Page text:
- Before removing the old windows ensure you have the new replacement windows ready on site and sufficient temporary propping in place (where necessary).
- When removing old glazing protect yourself by wearing goggles and gloves. A useful tip is to cover both sides of the old glass with cling film to reduce the risk of small shards flying off.
- The frame can then be cut into manageable lengths and prised away from the brick reveals and the opening made ready for installation of the new replacement unit.
Various methods have been used to anchor frames into the surrounding masonry such as special frame fixing screws, galvanised steel brackets or dual cavity closer/sub-frames. But whatever method is used, the screws must not be over tightened and cause distortion to the frames.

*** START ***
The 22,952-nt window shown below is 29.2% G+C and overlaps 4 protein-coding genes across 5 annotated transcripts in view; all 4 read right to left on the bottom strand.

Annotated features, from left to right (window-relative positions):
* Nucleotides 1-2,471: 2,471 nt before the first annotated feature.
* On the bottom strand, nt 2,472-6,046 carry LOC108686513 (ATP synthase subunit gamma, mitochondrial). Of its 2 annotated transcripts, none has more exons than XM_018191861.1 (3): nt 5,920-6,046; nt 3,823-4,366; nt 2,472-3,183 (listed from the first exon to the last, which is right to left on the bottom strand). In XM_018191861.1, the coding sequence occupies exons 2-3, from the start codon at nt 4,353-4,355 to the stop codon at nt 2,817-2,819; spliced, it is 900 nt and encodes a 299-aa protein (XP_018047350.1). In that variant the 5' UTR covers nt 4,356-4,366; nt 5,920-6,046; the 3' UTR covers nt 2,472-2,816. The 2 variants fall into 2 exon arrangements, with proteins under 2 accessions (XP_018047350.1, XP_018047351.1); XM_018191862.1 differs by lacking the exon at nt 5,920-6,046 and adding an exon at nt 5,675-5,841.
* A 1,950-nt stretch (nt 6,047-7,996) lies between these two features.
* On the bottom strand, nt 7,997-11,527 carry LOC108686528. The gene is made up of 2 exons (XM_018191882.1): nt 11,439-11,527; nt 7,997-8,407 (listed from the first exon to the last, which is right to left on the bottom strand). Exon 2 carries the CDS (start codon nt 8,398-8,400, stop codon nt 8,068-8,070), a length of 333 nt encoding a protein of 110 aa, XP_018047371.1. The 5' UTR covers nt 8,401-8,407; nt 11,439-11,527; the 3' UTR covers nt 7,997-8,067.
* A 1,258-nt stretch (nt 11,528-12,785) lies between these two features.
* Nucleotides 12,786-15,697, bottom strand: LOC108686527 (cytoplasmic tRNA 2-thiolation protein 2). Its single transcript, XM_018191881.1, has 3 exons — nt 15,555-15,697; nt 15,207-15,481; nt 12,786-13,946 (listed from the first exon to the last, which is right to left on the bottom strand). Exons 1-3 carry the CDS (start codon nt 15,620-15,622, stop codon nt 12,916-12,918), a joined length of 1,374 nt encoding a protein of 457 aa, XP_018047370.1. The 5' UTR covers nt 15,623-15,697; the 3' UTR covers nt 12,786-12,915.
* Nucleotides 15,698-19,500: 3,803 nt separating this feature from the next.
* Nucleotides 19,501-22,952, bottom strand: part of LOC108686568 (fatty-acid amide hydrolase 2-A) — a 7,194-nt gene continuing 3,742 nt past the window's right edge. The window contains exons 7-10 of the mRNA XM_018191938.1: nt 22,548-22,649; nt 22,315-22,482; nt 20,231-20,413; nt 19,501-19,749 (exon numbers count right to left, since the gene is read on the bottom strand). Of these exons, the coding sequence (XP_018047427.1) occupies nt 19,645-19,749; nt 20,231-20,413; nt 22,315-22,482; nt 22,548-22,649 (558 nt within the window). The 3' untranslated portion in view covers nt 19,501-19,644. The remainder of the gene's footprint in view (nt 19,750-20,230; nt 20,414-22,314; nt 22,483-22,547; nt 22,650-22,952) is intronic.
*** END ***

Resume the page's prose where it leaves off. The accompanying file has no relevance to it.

With UPVC frames it is especially important to leave a suitable gap to allow for expansion. A strip of DPC should be provided around the opening, including sills, prior to installing the frame. This is essential for timber frames, which also need to be primed, knotted and undercoated before fixing. The gaps between the frames and the surrounding wall are then sealed with a suitable silicone mastic. If the outer wall surface below the window is tiled or timber clad, a lead ‘apron’ should be fixed under the sill and dressed down over the tiling or cladding.
One design factor that affects the look of the house but is frequently overlooked, is the question of how far back the new windows should be recessed within the opening. Traditionally, windows were set back about 100mm which helped protect them from the weather, whereas modern windows are typically rebated only about 25mm. The best approach is normally to match the original pattern of the existing windows, which means that for many older properties they need to be set fairly well back. This decision will also affect the outer sills, which must project well clear of the wall below so rainwater can disperse without causing damp.